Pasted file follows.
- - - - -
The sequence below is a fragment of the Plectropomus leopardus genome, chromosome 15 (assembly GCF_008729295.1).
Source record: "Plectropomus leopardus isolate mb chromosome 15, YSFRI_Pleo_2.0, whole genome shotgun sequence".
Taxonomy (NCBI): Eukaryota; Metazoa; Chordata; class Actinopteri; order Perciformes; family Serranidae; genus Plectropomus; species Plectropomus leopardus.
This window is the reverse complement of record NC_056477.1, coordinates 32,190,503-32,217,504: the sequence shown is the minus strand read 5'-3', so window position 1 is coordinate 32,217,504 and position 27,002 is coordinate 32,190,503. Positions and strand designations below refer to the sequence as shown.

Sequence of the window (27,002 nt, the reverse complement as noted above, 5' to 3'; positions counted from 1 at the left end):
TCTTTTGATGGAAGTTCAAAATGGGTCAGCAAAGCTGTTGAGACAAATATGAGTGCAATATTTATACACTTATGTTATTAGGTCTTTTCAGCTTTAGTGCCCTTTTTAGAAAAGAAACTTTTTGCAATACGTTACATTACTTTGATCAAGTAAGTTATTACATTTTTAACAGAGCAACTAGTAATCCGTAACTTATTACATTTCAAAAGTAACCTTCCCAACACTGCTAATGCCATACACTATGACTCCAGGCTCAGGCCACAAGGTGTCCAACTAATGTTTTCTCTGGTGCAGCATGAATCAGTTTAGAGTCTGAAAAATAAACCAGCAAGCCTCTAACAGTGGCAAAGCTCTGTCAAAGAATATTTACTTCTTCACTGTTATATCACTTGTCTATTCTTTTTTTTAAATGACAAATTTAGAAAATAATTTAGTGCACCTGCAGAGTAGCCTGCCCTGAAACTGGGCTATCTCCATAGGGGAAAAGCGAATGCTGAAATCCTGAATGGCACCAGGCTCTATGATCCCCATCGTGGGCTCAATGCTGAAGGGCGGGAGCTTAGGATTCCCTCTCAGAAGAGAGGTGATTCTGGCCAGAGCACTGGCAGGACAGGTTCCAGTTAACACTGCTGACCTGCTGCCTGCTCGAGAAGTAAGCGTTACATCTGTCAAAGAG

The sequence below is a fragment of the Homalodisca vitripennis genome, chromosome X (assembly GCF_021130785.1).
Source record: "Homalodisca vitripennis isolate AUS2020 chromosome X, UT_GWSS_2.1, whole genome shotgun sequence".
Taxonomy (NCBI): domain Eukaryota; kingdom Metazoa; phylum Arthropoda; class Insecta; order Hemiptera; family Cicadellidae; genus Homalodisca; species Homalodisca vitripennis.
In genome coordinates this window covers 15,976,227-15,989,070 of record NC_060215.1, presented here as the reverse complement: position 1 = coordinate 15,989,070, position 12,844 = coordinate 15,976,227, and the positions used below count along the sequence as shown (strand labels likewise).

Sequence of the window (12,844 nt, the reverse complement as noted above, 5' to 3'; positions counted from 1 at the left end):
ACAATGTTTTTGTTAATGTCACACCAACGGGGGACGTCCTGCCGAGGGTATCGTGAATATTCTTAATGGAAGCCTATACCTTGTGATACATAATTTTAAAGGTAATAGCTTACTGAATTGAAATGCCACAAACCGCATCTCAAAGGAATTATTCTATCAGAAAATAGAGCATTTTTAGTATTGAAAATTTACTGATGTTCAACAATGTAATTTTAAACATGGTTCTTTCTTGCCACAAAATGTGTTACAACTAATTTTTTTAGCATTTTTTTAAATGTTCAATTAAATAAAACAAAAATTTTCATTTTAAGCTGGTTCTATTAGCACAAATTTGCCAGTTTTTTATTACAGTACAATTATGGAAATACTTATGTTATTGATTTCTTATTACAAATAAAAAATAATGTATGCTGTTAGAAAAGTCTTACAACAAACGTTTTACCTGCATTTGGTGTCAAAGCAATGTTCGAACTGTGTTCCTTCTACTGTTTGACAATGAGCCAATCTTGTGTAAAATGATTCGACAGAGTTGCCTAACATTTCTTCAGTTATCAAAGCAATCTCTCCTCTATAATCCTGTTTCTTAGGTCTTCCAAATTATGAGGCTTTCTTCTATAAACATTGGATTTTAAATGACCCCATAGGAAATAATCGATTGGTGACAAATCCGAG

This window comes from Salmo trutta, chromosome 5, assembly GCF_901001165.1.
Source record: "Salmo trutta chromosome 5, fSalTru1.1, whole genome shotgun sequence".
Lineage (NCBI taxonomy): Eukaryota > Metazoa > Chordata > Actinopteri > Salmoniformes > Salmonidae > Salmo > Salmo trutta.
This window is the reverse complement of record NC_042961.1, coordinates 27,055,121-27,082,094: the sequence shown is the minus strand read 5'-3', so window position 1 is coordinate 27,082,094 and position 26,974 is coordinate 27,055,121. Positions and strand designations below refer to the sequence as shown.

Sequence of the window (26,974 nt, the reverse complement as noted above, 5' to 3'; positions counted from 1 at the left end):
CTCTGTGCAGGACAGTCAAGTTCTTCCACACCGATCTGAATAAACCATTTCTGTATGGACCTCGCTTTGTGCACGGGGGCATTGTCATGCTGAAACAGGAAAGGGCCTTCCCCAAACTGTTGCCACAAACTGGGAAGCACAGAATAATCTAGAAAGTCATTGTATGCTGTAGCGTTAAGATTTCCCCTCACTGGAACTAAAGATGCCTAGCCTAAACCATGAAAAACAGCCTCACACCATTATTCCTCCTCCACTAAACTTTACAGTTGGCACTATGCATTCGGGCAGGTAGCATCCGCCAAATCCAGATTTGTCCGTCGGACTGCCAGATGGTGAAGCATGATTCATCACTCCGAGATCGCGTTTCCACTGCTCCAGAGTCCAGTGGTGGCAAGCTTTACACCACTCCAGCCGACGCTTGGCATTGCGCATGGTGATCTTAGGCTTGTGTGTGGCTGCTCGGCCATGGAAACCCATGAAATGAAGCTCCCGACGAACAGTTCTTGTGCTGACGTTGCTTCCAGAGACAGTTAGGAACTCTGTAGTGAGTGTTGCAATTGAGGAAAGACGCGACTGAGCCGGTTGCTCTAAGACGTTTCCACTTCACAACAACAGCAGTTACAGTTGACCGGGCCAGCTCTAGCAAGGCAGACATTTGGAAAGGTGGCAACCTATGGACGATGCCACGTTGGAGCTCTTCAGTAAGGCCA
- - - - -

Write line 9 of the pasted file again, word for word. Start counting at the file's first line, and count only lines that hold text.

Taxonomy (NCBI): domain Eukaryota; kingdom Metazoa; phylum Arthropoda; class Insecta; order Hemiptera; family Cicadellidae; genus Homalodisca; species Homalodisca vitripennis.